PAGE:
American Civil Religion. Yes, It’s a Real Thing

It wasn’t until I was in seminary twenty years ago that I learned about our American civil religion. Like a fish that doesn’t know it’s in water, I had never seen all the ways our American patriotism has morphed into religious-like beliefs and behaviors. Now that I see it, I see it everywhere.

The concept of “civil religion” describes how a society marks as “sacred” some of its beliefs, symbols and rituals. It explains why we place our hands over our hearts, remove our hats and stand in reverence in the presence of our red white and blue sacred symbol and our holy hymns.

Civil religion explains why it is so important to us to determine who belongs; who is in and who is out. Like within the three Abrahamic religions, there are eternal discussions about what it means to belong; what it means to be a “real” Christian, Jew or Muslim. Within these religions, there have always been differences of interpretation; some literalist and exclusivist, others non-literal and more inclusive. Those same challenges have also existed within the American civil religion since our earliest days.

President Obama, in the tradition of President Lincoln, widened the circle of belonging in America. Presidential, prophetic “sermons” calling for equality, equity and grace sometimes called us to repentance and sometimes challenged us to live up to the lofty ideals of our own “religious” texts. The pushback was immense.

A recent essay by Benjamin Marcus and Murali Balaji looks at some of the ways the current president is reshaping our American civil religion.

In the early part of his administration, Trump promoted certain beliefs, behaviors, and communities of belonging, in an attempt to “reestablish” a so-called golden age when it was easier to define who was, and was not, American.

While his attempts to create in-groups and out-groups have reflected the particular way in which he tried to appeal to voters during his presidential candidacy, he follows a long-standing American tradition of imagining and sustaining an American civil religion based on beliefs, behavior, and belonging.

“Beliefs, behavior and belonging” represent classic religious values that have become woven deeply into the fabric of our American society. While the line can be porous between the categories of “sacred and secular” in discussions like this, when people defend their particular beliefs, behavior and belonging with religious zeal, when they consider those who hold different understandings as heretics, then I suspect they have crossed the line and have become zealots for their own rigid orthodoxy of American civil religion.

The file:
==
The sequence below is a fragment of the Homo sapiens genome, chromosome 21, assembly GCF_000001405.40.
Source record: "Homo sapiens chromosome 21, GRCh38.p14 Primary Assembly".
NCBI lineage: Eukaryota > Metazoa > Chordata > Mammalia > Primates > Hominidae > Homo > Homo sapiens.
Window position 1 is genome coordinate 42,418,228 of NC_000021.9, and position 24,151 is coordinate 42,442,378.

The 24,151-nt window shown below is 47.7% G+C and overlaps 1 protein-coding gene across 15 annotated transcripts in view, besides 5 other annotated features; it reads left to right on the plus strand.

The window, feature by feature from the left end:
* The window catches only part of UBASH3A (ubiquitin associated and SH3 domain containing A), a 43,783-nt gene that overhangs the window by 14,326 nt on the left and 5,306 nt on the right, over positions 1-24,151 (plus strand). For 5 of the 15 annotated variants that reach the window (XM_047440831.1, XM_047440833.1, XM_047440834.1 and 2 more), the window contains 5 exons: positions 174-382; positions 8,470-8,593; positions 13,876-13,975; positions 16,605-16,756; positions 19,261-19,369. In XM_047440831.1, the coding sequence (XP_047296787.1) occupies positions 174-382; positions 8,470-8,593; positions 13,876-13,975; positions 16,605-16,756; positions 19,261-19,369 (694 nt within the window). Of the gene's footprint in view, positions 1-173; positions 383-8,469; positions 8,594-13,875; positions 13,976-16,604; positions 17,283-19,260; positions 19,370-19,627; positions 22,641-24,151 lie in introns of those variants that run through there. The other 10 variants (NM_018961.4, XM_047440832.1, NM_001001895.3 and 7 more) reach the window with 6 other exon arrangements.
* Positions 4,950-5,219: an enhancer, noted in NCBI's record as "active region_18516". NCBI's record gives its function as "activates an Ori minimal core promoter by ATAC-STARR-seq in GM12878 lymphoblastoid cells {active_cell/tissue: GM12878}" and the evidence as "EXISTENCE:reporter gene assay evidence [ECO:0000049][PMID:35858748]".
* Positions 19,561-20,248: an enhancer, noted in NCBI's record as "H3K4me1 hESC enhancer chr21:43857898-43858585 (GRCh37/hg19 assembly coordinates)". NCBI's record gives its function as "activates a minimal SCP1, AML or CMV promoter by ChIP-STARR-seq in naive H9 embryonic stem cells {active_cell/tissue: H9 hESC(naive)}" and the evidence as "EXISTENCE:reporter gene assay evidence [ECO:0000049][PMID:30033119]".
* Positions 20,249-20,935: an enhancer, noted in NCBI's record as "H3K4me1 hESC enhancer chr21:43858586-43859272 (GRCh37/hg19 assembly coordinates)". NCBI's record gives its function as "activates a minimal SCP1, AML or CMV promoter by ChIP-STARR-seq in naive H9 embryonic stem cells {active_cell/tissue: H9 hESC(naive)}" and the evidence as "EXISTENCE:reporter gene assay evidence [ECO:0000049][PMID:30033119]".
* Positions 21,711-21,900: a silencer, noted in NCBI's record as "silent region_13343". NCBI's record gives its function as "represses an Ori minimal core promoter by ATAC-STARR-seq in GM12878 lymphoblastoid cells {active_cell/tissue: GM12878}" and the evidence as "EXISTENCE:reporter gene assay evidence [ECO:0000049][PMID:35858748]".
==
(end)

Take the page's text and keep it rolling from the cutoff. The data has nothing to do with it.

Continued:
To be fair, I see tunnel vision fanaticism across the public and political spectrum these days. But, as a Christian minister, I especially loathe the unholy marriage of Christianity and American nationalism.

The recent surge of ethno-nationalist rhetoric is the manifestation of a civil religion that inextricably connects American exceptionalism with white, Christian communities committed to the expulsion of immigrants and the establishment of “law and order.”

Civil religion can relate to an experience grounded in certain communal identity markers, implicitly linked with geography, class, and race.

My own understanding of my Christian faith is that the authentic community of the Christ explicitly and intentionally transcends “geography, class and race.” The call of the Christ calls us into a communion that is so much larger than any of our small, human categories. A communion so large and wide, it even transcends any of the names we use to define us and divide us.

If Americans are going to continue the long-standing tradition of ascribing to a civil religion, then I recommend that our civil/sacred understandings of beliefs, behavior and belonging more accurately reflect the ideals of our civil/sacred texts.

We hold these truths to be self-evident, that all [people] are created equal, that they are endowed by their Creator with certain unalienable Rights, that among these are Life, Liberty and the pursuit of Happiness.

Find the full essay by Benjamin P. Marcus and Murali Balaji here.


Charlotte Vaughan Coyle lives in Paris TX and blogs about intersections of faith, culture and politics on her website and Intersections Facebook page. She is national secretary for Coffee Party USA and contributes regularly to the Join the Coffee Party Movement Facebook page.

Charlotte is an ordained minister within the Christian Church (Disciples of Christ) and also blogs about Scripture from a progressive Christian approach in her Living in The Story Musings.


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